"Ye shall conceive chaff, ye shall bring forth stubble: your breath, as fire, shall devour you. . . .Who among us shall dwell with the devouring fire? who among us shall dwell with everlasting burnings? He that walketh righteously, and speaketh uprightly" (Isa. 33:11, 14-15). Breath, in Hebrew as in Greek, is the same word as wind or spirit. For Isaiah, too, the righteous are not spared the fire but are able to live in it. As some old writer cited only as J. Spencer once put it, "Such is the condition of all God's children, . . . true salamanders, that live best in the furnace." (Fellow Mormons can likely guess how I happen to know that quote!)


When Elisha was on his deathbed (2 Kgs. 13), the king of Israel came to him and, through streaming tears and with trembling voice, repeated the words Elisha had uttered long before, at the assumption of Elijah: "O my father, my father, the chariot of Israel, and the horsemen thereof." Did he think this magic formula would call down the flaming whirlwind of God? Did he see something Elisha didn't? At any rate, no manifestation was forthcoming.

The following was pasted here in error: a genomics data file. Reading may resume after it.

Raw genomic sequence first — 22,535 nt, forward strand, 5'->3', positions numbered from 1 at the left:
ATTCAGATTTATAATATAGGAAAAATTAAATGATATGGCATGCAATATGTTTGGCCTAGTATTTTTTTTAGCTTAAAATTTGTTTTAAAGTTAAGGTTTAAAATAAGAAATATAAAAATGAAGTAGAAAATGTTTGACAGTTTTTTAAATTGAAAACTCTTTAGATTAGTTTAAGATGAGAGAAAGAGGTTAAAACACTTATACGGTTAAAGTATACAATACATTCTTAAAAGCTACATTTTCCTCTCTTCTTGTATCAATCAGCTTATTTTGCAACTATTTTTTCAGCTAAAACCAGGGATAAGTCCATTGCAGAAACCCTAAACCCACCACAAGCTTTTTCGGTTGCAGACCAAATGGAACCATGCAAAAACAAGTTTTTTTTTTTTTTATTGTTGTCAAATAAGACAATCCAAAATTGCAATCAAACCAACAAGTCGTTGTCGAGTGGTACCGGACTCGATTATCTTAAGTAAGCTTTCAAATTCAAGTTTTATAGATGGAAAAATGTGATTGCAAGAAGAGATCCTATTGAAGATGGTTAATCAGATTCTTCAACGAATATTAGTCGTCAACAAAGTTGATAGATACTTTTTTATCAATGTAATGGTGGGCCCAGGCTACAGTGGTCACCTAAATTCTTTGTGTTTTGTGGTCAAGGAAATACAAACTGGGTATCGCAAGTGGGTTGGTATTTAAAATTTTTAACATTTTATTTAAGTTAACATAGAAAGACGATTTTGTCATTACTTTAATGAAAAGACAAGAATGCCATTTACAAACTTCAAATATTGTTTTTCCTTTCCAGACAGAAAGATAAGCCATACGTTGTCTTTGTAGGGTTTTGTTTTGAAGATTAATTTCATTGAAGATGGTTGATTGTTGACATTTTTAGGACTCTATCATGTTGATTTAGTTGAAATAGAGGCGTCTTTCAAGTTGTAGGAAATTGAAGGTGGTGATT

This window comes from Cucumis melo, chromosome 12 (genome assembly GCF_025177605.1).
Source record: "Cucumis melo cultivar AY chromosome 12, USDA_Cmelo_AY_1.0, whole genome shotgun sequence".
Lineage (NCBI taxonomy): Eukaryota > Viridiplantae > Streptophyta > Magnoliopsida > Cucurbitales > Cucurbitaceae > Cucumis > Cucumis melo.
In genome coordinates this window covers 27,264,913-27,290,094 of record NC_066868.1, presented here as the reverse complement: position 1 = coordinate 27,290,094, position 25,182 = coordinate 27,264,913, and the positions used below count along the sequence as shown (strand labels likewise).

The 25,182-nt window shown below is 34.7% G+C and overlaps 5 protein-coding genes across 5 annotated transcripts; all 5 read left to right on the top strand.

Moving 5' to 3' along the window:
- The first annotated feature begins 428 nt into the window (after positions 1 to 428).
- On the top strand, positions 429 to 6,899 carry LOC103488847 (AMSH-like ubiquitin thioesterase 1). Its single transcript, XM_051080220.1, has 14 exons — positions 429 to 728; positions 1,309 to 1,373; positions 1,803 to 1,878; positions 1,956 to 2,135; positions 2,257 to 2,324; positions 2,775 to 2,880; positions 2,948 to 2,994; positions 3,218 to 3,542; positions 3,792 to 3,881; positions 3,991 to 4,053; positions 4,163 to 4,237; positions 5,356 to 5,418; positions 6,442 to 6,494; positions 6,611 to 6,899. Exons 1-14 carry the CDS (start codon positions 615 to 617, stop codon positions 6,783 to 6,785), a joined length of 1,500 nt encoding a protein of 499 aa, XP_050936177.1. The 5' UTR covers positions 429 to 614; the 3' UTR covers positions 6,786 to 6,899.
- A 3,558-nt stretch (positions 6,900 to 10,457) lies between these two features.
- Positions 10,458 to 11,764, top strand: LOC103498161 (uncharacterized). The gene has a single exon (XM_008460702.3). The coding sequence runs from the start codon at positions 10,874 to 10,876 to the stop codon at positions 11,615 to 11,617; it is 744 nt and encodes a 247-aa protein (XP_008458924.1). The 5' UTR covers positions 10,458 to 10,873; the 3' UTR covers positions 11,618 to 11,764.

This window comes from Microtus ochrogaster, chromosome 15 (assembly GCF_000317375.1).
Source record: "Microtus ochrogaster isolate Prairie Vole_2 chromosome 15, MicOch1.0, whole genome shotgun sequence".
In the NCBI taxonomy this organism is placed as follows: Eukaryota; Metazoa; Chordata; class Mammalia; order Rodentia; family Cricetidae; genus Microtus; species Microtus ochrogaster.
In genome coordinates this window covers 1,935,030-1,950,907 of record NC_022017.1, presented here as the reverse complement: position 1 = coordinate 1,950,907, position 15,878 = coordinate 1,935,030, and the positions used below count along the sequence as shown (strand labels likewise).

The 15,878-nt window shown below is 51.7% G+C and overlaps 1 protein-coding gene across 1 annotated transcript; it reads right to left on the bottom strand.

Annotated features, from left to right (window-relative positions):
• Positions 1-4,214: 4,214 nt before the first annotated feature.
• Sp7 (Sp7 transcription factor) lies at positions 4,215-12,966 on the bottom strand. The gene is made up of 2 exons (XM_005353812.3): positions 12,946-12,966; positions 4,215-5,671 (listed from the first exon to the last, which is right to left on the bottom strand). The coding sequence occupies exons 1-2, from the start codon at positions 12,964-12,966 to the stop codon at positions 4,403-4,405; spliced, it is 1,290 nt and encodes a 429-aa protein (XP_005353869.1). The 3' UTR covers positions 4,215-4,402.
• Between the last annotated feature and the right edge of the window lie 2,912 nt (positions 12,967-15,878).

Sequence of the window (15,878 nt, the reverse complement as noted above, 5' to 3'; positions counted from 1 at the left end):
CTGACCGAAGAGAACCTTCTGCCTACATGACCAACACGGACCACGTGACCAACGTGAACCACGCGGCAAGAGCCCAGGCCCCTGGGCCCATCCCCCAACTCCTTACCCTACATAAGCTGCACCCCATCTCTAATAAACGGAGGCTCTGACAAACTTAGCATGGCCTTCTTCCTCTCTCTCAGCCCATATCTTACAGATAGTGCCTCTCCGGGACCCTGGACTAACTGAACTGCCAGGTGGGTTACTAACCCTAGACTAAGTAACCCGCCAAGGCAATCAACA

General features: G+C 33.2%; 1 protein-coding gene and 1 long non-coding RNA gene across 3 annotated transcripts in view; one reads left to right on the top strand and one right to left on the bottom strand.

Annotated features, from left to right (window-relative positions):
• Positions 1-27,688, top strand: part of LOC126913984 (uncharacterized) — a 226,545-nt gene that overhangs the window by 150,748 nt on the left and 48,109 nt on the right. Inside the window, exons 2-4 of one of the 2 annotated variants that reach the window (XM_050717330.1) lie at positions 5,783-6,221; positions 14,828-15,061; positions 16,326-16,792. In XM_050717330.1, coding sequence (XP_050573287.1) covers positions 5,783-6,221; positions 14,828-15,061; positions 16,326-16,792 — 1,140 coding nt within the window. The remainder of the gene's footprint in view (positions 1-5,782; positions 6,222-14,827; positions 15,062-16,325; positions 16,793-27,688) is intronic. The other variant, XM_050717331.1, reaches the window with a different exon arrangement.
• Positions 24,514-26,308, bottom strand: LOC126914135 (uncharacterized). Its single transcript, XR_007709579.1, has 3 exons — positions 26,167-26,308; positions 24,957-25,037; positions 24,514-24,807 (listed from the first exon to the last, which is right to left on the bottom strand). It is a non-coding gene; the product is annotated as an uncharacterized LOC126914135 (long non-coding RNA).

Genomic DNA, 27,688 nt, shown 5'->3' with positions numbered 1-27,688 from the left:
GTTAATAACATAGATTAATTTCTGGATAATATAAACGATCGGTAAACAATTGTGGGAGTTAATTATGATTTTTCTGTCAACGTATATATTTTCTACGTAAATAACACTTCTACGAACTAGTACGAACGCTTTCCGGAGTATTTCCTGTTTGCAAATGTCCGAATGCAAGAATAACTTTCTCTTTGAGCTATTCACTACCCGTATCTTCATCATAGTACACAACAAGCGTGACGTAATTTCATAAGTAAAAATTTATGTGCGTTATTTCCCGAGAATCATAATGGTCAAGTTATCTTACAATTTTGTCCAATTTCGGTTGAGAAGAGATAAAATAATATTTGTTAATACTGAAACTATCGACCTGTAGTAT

Elisha did not immediately respond, but then -- "Take bow and arrows," he said. "Put thine hand upon the bow, open the window eastward, and shoot."

The king did so.

"The arrow of the Lord's deliverance," breathed Elisha -- and though later writers were to embellish the scene, those were his last words.

They buried him. No whirlwind, no chariot of fire, no flaming horsemen. Another generation passes, and a little more magic passes from the world. "Man is in love and loves what vanishes, / What more is there to say?"